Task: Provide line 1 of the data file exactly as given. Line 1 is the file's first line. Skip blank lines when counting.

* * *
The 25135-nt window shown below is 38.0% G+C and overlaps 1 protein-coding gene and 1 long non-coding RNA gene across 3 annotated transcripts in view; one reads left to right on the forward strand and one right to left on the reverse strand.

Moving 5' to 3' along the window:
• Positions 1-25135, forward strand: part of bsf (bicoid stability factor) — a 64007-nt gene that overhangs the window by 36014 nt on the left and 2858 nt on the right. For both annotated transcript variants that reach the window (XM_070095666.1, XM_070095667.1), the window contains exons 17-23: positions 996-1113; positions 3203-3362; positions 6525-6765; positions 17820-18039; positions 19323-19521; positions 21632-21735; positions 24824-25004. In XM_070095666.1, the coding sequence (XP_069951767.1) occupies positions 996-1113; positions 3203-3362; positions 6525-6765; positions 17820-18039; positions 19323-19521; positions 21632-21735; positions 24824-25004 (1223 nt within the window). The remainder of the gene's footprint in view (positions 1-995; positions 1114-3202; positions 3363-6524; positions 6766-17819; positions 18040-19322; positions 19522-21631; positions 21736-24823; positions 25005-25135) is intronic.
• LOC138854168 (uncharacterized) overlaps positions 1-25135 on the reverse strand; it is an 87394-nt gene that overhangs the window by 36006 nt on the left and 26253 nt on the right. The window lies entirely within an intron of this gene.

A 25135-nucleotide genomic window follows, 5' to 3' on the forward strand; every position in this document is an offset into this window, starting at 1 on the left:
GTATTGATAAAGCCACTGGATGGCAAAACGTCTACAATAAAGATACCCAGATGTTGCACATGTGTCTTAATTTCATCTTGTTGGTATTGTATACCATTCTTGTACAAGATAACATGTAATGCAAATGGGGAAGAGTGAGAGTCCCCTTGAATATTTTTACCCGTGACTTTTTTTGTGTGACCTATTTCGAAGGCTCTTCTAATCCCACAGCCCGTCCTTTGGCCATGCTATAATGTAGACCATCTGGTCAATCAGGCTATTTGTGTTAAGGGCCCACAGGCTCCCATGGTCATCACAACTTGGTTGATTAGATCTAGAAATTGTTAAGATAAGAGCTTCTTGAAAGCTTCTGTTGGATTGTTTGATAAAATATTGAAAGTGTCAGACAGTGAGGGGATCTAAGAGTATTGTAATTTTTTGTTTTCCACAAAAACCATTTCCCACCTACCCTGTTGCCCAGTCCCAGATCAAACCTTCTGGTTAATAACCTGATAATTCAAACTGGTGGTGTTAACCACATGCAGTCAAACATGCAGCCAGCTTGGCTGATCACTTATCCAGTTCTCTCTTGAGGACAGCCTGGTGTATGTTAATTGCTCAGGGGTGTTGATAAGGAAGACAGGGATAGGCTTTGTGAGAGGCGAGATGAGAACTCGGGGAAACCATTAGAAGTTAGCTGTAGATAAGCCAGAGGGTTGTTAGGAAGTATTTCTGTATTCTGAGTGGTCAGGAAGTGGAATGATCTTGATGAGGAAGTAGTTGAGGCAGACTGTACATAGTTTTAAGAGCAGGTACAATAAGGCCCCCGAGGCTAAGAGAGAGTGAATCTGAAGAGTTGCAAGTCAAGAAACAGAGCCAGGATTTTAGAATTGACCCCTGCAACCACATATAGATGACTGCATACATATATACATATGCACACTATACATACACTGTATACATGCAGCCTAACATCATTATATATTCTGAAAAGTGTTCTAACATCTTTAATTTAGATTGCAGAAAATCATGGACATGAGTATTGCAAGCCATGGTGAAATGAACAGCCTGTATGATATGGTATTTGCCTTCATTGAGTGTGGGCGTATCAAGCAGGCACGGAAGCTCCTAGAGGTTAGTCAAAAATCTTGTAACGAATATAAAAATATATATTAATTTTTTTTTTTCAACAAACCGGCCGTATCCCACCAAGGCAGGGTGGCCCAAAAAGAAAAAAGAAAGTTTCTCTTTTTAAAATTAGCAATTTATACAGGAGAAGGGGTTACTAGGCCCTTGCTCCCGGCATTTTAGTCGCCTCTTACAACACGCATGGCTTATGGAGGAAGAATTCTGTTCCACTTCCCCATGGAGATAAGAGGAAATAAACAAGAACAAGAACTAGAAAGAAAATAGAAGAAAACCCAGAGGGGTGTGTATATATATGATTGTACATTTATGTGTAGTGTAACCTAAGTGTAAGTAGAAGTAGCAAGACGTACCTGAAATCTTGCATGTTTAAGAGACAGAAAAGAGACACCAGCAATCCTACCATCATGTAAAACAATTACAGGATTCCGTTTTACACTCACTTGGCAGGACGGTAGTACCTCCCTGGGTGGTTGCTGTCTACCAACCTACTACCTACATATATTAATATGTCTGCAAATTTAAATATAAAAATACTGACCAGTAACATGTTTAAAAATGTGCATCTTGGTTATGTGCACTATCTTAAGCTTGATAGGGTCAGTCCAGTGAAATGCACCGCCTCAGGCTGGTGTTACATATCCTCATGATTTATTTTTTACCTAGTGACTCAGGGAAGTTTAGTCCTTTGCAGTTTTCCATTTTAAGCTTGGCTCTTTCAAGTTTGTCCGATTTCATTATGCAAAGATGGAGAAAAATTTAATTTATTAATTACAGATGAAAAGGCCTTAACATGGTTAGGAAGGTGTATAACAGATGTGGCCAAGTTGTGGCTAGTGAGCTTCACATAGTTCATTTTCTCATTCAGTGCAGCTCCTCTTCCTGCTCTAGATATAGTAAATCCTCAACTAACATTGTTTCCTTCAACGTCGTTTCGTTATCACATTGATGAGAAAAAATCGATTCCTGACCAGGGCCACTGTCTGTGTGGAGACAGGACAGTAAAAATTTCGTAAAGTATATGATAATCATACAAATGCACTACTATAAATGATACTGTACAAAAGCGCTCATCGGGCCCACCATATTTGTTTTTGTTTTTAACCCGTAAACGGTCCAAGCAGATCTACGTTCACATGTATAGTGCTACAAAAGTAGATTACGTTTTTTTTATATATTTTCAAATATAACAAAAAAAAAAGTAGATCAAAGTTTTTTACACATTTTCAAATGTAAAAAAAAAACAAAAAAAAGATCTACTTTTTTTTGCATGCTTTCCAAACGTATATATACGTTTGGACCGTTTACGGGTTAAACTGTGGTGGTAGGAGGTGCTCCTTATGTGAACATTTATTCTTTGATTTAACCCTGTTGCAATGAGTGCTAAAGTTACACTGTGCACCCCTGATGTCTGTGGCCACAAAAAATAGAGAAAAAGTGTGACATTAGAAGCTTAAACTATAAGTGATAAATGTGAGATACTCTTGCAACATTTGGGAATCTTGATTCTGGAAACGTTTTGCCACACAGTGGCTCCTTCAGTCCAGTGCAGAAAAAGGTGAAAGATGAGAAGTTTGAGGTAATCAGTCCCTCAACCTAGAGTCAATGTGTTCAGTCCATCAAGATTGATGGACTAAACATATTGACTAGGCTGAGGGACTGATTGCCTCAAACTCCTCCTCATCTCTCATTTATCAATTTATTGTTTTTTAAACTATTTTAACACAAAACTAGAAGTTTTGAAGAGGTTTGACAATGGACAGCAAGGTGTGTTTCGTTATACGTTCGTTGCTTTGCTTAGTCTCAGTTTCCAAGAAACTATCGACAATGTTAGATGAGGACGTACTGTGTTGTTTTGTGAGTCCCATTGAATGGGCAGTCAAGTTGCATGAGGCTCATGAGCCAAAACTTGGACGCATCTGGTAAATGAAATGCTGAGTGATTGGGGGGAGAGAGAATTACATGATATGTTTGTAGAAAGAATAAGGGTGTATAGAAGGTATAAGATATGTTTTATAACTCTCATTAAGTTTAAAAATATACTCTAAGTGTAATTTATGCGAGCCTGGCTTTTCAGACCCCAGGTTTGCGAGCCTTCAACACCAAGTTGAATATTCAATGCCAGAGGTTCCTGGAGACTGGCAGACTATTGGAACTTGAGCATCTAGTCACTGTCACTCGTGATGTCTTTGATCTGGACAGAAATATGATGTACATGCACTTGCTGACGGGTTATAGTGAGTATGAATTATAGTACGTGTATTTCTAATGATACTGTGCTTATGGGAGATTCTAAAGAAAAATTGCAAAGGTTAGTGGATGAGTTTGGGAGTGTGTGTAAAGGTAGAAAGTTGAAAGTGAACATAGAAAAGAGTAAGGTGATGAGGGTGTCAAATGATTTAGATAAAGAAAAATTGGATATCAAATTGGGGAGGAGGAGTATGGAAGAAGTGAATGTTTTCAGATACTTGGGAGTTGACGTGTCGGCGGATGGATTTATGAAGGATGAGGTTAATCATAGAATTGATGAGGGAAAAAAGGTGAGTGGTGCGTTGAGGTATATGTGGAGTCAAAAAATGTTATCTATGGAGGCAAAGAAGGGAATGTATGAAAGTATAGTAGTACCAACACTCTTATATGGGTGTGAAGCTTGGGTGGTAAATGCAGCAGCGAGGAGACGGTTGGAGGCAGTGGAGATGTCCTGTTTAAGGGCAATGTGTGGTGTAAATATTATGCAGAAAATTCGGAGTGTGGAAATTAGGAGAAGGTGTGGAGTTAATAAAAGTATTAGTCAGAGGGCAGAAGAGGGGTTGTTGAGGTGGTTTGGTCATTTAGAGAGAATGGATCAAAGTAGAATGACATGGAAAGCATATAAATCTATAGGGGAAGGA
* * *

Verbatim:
The 25135-nt window shown below is 38.0% G+C and overlaps 1 protein-coding gene and 1 long non-coding RNA gene across 3 annotated transcripts in view; one reads left to right on the forward strand and one right to left on the reverse strand.